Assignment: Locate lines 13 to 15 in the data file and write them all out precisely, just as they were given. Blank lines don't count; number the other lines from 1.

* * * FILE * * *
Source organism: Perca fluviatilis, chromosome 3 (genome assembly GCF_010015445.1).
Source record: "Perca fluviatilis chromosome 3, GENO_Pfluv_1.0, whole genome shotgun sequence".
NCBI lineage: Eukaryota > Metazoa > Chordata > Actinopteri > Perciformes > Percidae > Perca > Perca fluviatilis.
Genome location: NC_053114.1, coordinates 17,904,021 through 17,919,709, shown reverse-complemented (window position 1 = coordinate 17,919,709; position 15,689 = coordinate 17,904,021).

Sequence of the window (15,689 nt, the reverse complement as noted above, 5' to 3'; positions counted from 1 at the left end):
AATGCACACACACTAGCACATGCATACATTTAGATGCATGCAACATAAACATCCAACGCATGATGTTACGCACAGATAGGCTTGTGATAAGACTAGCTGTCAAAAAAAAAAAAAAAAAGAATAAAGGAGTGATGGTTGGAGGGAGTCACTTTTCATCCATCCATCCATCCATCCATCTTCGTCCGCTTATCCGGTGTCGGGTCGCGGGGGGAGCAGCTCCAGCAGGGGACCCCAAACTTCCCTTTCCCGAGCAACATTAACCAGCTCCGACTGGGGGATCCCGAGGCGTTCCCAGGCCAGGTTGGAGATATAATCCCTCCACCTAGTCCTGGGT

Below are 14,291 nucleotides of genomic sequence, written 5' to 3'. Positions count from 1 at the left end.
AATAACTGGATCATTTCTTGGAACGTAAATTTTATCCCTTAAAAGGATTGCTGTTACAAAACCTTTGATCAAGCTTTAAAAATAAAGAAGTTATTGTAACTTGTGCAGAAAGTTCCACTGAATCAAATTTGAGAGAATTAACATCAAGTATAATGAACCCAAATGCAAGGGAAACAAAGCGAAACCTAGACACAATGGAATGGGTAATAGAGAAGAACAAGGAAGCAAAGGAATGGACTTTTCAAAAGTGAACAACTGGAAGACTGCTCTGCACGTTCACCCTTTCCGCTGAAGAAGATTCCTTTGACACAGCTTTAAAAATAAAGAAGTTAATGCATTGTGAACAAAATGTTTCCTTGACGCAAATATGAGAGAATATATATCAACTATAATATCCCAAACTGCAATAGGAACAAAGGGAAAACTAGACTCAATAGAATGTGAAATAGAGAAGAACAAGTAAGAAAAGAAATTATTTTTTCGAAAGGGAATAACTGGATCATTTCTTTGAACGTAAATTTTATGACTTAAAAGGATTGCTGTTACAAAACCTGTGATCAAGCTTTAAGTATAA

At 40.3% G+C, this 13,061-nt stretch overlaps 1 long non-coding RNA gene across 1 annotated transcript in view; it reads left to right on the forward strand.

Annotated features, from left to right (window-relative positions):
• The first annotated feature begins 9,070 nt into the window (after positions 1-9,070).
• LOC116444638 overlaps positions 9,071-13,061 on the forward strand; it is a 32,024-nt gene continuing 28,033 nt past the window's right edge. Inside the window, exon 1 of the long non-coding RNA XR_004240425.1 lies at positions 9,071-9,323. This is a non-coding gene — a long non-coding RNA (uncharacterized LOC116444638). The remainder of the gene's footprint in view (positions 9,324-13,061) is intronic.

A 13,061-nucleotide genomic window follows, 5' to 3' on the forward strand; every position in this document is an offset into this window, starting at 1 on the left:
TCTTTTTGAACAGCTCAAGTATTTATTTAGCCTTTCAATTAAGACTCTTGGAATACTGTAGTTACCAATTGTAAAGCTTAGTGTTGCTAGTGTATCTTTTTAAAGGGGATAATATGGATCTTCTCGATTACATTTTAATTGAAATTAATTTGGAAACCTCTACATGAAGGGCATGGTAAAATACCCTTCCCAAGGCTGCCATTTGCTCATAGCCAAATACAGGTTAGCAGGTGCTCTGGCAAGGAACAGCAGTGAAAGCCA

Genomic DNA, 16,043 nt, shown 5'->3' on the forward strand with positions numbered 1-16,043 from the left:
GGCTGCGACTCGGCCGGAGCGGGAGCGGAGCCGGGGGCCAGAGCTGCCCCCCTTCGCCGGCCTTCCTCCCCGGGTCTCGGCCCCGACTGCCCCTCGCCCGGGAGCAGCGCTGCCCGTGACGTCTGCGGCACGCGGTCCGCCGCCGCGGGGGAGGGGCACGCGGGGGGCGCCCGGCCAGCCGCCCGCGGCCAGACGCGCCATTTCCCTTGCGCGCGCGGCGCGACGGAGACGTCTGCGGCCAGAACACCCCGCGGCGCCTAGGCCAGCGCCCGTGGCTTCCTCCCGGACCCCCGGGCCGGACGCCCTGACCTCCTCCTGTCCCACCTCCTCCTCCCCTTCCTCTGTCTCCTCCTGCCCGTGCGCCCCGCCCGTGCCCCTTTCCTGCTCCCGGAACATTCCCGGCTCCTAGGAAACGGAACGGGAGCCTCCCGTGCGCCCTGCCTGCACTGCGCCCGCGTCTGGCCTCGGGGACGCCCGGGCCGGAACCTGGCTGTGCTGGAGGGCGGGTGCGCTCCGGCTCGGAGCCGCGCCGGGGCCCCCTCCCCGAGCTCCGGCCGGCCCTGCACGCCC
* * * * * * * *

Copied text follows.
A 13,061-nucleotide genomic window follows, 5' to 3' on the forward strand; every position in this document is an offset into this window, starting at 1 on the left:
TCTTTTTGAACAGCTCAAGTATTTATTTAGCCTTTCAATTAAGACTCTTGGAATACTGTAGTTACCAATTGTAAAGCTTAGTGTTGCTAGTGTATCTTTTTAAAGGGGATAATATGGATCTTCTCGATTACATTTTAATTGAAATTAATTTGGAAACCTCTACATGAAGGGCATGGTAAAATACCCTTCCCAAGGCTGCCATTTGCTCATAGCCAAATACAGGTTAGCAGGTGCTCTGGCAAGGAACAGCAGTGAAAGCCA

Genomic DNA, 16,043 nt, shown 5'->3' on the forward strand with positions numbered 1-16,043 from the left: